Title: Fidaxomicin use for Clostridioides difficile in pediatrics: Is it all SUNSHINE and roses?   

Reviewing: Wolf J, Kalocsai K, Fortuny C, et al. Safety and efficacy of fidaxomicin and vancomycin in children and adolescents with Clostridioides (Clostridium) difficile infection: a phase 3, multicenter, randomized, single-blind clinical trial (SUNSHINE). Clin Infect Dis. 2019.

Author:                 Shaina Hecht, MD, Fellow, Infectious Diseases, Nationwide Children's Hospital Reviewers:                Sandra Arnold MD, MSc

Amanda Green MD

Background:

There is evidence that the incidence of Clostridioides difficile (CD, formerly Clostridium difficile) infection (CDI) in pediatrics is increasing, and has been associated with increased length of stay and increased risk of mortality in hospitalized children.  Although the majority of initial pediatric CDI cases are successfully treated, up to 40% of cases result in recurrence.  Fidaxomicin, a macrocyclic antibiotic, has been shown to be non-inferior to vancomycin for initial cure of CDI in adults, and significantly reduces the risk of recurrence.  A phase 2a pediatric study, published in 2018, showed a clinical response rate at end of treatment of 92% and a recurrence rate of 31% within 28 days after the end of treatment.  In the current study, the safety and efficacy of fidaxomicin compared to vancomycin was evaluated in pediatrics.

Methods and Results:

This study was a multicenter, investigator-blind, phase 3 trial that prospectively enrolled pediatric patients with non-severe CDI, and randomized patients to treatment with either fidaxomicin or oral vancomycin (2:1).  Diagnosis required diarrhea plus detection of toxin A/B or toxigenic CD in stool using at least one local diagnostic test.  One hundred forty-two patients (of 148 randomized), many of whom had at least one comorbidity, received treatment as allocated, and were followed for safety and efficacy until 30 days after the end of therapy (EOT).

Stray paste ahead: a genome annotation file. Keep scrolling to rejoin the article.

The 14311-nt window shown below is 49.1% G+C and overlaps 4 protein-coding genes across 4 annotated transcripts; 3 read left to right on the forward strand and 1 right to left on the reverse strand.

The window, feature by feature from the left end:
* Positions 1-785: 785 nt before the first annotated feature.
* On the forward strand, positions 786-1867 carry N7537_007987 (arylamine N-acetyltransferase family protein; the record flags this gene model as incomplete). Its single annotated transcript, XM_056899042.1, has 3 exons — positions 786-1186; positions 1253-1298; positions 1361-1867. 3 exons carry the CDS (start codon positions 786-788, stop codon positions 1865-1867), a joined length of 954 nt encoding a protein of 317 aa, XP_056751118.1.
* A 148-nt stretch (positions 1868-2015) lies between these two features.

The proportion of patients with confirmed clinical response (defined as clinical response at EOT, with no further requirement for CDI therapy at 2 days after EOT) was similar between patients in the fidaxomicin group and the vancomycin group.  However, there was a significantly higher incidence of recurrence in patients who received vancomycin compared to those who received fidaxomicin (29% versus 12%, respectively) resulting in greater global cure (no relapse within 30 days) with fidaxomicin (68.4%, 67/98) versus vancomycin (50.0%, 22/44) (adjusted treatment difference 18.8%; 95% CI 1.5%, 35.3%).  While not significant, the rate of global cure was higher in immunocompromised patients treated with fidaxomicin.  No serious adverse events were attributed to study treatments.

Critique:

This multicenter, randomized study showed a significantly higher global cure rate in patients treated with fidaxomicin compared to those treated with vancomycin.  Important limitations include enrollment of children < 2 years of age who are more likely to be asymptomatic carriers of toxigenic CD.  Additionally, diagnosis of CDI included PCR and ELISA- based testing, both of which can be positive in asymptomatic carriers.  Despite these concerns, fidaxomicin appears to be a safe and effective treatment option for children with CDI.

Conclusions:

While the study included children who may not have had true CDI, this study supports the safety and efficacy of fidaxomicin use in children and demonstrated a significantly higher cure rate at 30 days in non-severe CDI treated with fidaxomicin.  While the number needed to treat was low (5.3), given the high cost, fidaxomicin will likely be reserved for treatment of patients with a high risk of CDI recurrence, including those with cancer and other serious comorbidities.   Although not statistically significant, the finding of a higher rate of global cure in immunocompromised patients treated with fidaxomicin is promising, suggesting further studies are needed in this patient population. 

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References:

  1. Wolf J, Kalocsai K, Fortuny C, et al. Safety and efficacy of fidaxomicin and vancomycin in children and adolescents with Clostridioides (Clostridium) difficile infection: a phase 3, multicenter, randomized, single-blind clinical trial (SUNSHINE). Clin Infect Dis. 2019.